Other Free Encyclopedias » Brief Biographies » Biographies: Dudley Randall Biography - A Poet from an Early Age to Ferrol Sams Jr Biography » Silvestre Reyes: 1944—: Congressman Biography - Joined Immigration And Naturalization Service, Elected To Congress, Became Chair Of The Congressional Hispanic Caucus

Silvestre Reyes: 1944—: Congressman - Joined Immigration And Naturalization Service

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Reyes spent his entire professional career as a civil servant. In 1969, after ending his military service, Reyes was hired by the Immigration and Naturalization Service (INS). He worked his way up the ranks of this organization. He spent five years as the assistant regional commissioner for the INS in Dallas. In this position he was responsible for INS activities in 13 states, with a budget of $100 million. From 1984 until his retirement in 1995, Reyes worked as the chief of the U.S. Border Patrol in McAllen, Texas, supervising over 500 employees, and in El Paso, overseeing over 900 employees. El Paso is the largest border community in the United States and it lies just across the international border from the Mexican city of Juarez, Chihuahua. More than 70% of El Paso's residents are of Mexican origin. According to a December 1994 article in Newsweek, "When Silvestre Reyes took over as El Paso's Border Patrol Chief last year, the city stood out as an embarrassing symbol of the failure of U.S. immigration policy."

At a Glance . . .


Born Silvestre Reyes on November 10, 1944, in Canutillo, Texas; married Carolina Gayran Reyes; children: Monica, Rebecca, Silvestre, Jr. Education: El Paso Community College, A.A., 1977. Religion: Roman Catholic. Politics: Democrat. Military Service: Armed Forces, 1966-68.


Career: Immigration and Naturalization Service, 1969-95; Chief of U.S. Border Patrol, 1984-95; U.S. Representative, Texas, 16th District, 1996–.


Memberships: Air Force Academy Visitors Board; American Legion; Association of the U.S. Army; AMVETS; Disabled American Veterans; Transatlantic Learning Community; US/Mexico Interparliamentary Group; Veterans of Foreign Wars; Vietnam Veterans of America.


Awards: Outstanding Alumnus Award, American Association of Community Colleges, 2001; National Legislative Award, League of United Latin American Citizens, 2002.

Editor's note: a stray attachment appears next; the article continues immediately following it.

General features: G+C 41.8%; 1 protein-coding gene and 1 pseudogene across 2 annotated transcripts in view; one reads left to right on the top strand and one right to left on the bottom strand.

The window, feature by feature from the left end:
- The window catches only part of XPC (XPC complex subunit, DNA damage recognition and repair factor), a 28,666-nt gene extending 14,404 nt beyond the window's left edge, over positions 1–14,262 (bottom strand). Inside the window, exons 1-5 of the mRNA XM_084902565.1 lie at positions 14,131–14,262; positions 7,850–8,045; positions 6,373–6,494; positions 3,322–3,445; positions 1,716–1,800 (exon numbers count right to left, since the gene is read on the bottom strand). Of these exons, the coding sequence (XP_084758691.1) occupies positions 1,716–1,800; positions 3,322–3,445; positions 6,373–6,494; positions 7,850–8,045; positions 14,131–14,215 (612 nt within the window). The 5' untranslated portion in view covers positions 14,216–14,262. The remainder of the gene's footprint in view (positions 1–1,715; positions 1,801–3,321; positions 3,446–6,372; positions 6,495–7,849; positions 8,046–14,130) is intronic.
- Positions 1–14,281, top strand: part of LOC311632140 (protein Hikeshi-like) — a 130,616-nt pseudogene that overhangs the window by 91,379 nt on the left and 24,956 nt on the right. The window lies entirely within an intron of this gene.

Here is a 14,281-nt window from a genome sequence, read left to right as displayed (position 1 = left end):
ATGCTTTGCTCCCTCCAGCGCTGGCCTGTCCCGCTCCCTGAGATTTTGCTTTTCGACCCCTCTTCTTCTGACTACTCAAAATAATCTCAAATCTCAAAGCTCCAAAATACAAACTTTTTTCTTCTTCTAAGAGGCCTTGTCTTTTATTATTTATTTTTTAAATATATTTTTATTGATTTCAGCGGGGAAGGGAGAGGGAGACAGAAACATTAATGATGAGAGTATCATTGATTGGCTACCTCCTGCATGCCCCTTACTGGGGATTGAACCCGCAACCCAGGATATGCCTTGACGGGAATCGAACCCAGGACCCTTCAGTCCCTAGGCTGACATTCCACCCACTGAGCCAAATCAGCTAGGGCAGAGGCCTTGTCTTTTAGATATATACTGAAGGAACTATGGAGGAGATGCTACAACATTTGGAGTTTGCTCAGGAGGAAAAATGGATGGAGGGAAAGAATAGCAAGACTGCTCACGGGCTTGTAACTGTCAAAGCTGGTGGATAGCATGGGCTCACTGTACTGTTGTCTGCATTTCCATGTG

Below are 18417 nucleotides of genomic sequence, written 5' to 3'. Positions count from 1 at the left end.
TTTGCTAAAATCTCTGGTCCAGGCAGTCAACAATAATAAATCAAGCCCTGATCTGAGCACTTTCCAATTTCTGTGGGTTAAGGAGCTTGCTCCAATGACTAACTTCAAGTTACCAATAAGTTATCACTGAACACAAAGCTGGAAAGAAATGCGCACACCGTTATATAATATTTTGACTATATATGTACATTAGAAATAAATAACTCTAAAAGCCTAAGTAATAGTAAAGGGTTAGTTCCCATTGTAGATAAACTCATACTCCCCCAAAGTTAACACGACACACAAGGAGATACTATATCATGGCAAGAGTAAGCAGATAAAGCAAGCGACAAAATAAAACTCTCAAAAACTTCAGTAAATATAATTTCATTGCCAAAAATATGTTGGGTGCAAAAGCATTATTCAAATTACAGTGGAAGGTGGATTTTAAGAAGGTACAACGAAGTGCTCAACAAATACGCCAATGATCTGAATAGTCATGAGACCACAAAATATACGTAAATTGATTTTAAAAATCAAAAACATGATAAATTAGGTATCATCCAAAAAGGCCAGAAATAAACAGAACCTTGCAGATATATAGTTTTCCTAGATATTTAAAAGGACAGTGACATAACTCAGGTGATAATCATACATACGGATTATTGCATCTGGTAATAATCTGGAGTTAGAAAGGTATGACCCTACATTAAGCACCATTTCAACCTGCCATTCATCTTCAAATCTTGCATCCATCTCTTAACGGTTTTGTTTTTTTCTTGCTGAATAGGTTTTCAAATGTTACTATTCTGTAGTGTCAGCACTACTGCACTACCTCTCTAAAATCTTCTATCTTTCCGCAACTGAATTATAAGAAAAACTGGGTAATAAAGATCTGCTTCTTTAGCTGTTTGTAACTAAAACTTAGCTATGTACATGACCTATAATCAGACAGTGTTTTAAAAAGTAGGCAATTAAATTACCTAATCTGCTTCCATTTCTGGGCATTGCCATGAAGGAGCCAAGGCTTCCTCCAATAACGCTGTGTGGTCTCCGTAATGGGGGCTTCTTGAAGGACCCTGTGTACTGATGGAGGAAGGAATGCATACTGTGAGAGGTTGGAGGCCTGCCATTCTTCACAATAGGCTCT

However, Reyes quickly turned that image around, introducing effective border patrol programs such as the Canine Program and the National Anti-Drug School Education Program. However, it was a program called Operation Hold the Line, implemented in 1993, which brought Reyes national acclaim. Until that time border patrol agents had focused on catching illegal immigrants while they were in the United States, rather than trying to keep them out of the United States in the first place. This led to high profile cases of harassment of Hispanic U.S. citizens by border patrol agents, and it meant that border communities such as El Paso were flooded with illegal immigrants. Reyes changed this approach dramatically by assigning agents to work to prevent aliens from crossing the border in the first place. He secured $300,000 in federal money to keep 400 agents patrolling the twenty miles between El Paso and Juarez.

As a result of Operation Hold the Line there was a noticeable decline in the number of illegal immigrants crossing the El Paso-Juarez border. "We've made a dramatic impact on the quality of life in El Paso. We've cleared the beggars and windshield washers from the intersections. Vehicle thefts are down, home burglaries are down, assaults are down," Reyes told Texas Monthly in a November 1995 article assessing his program.

Some researchers and public officials downplayed the success of the program, arguing that Operation Hold the Line was simply displacing illegal immigration to other border communities, and reporting that many downtown El Paso businesses were suffering because many of their customers were illegal immigrants. Additionally, some publicly criticized Reyes for being a Mexican American who was policing Mexicans, a position which offended Reyes. "I took an oath just like every other officer to uphold the Constitution of the United States," Reyes told Texas Monthly. "I don't think there should be a different set of standards for a Hispanic doing this job than there is for an Anglo or a black. We all wear the same uniform; we all exercise the same authority."


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